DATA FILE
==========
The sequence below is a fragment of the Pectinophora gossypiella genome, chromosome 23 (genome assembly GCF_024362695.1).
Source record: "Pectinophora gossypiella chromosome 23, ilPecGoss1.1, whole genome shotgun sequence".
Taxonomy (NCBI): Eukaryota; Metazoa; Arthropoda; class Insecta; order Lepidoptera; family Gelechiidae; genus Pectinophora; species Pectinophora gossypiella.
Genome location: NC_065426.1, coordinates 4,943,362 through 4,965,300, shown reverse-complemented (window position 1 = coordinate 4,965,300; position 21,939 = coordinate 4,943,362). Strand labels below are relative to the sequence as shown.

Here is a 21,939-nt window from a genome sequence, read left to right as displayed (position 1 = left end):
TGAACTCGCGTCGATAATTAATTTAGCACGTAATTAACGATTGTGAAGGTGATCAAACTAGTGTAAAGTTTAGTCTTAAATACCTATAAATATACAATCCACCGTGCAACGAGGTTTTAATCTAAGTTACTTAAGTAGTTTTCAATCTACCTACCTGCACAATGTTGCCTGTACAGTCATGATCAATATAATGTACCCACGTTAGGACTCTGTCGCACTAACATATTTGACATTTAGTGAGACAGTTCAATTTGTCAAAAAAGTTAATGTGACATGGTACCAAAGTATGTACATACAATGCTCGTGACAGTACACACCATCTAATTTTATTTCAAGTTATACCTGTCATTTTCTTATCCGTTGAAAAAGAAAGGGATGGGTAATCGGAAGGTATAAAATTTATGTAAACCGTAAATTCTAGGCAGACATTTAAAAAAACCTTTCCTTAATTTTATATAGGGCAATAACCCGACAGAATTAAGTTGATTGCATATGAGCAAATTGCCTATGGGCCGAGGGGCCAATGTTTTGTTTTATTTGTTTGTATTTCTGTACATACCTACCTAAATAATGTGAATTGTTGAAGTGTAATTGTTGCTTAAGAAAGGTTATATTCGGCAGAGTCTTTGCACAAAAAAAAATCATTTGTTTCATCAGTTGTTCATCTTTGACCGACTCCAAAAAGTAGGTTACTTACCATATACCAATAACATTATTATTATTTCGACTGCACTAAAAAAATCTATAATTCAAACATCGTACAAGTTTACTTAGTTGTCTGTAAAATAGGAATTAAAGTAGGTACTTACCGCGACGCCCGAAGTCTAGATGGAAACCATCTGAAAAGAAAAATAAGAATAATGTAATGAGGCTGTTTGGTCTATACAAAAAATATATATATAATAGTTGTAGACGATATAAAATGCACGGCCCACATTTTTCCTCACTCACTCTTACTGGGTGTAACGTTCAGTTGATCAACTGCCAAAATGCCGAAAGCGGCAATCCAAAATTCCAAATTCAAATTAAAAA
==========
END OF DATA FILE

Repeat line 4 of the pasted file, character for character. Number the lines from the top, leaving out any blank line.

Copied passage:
Genome location: NC_065426.1, coordinates 4,943,362 through 4,965,300, shown reverse-complemented (window position 1 = coordinate 4,965,300; position 21,939 = coordinate 4,943,362). Strand labels below are relative to the sequence as shown.